I wrote a PowerToys Intro for ComputerWorld on October 9, 2020, and have written lots of other stuff on this tool here and at Win10.Guru in the past year.

Any or all of these tools will make a great addition to your Windows 10 toolbox, if you’re not using them already. Happy New Year, too!

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Patch My PC Updater Is Worth Checking Out

Thanks to Tim Fisher at LifeWire, I’ve found a reasonable facsimile for the late lamented Secunia Personal Software Inspector (PSI). It’s called Patch My PC Updater and it does pretty much everything you’d want such a tool to do: scans your PC, inventories installed applications, identifies those that are out of date, and goes off on its own to update them for you. Like Secunia PSI, it’s also free. The lead-in graphic for this story shows all 9 out-of-date programs on a test PC. It also illustrates nicely why Patch My PC Updater is worth checking out.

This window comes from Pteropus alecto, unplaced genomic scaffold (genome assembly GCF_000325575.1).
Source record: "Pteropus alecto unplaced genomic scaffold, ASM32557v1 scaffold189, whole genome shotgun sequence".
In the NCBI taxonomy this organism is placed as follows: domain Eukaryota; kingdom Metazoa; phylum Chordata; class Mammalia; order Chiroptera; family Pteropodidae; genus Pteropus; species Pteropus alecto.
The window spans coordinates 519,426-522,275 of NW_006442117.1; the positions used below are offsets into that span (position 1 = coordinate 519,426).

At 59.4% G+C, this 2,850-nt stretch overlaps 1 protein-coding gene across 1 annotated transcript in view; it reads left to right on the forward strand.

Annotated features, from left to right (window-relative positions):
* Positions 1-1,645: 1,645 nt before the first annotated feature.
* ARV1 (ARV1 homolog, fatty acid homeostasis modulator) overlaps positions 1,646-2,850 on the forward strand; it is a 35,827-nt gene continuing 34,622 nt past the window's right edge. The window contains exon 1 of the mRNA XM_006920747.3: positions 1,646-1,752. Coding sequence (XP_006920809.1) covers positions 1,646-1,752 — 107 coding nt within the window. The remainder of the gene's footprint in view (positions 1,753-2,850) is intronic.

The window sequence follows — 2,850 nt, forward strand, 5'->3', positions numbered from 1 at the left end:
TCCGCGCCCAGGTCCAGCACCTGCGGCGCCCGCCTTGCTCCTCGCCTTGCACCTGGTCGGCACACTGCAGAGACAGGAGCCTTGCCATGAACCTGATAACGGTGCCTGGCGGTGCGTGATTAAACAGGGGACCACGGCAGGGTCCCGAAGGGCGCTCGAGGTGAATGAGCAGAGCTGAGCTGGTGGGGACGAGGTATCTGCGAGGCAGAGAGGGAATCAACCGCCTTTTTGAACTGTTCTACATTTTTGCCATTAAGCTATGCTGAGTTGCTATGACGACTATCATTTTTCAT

Grab It to See If Patch My PC Updater Is Worth Checking Out

You’ll find a download link at https://patchmypc.com/home-updater. Commercial versions that plug into SCCM and InTune are also available for IT-level use. The program works from a USB drive — that is, the executable is portable and need not be installed on target PCs.

Before learning about Patch My PC Updater, I had been using a version of KC Software’s SuMO for application updates. But although that program is good at scanning PCs it is less than stellar at handling the update part. Its automation is negligible too. That’s because it requires users to follow update links and handle updates manually for at least some of the out-of-date programs it finds.

All in all, Patch My PC Updater is fast, accurate and covers nearly everything I’ve got installed. Hence, my recommendation that you check it out. If you don’t like it, you can return to Tim Fisher’s LifeWire story and check out 8 more other similar packages he recommends (it also mentions SuMO but puts it in last place).

Updating Applications Goes Better with Expert Help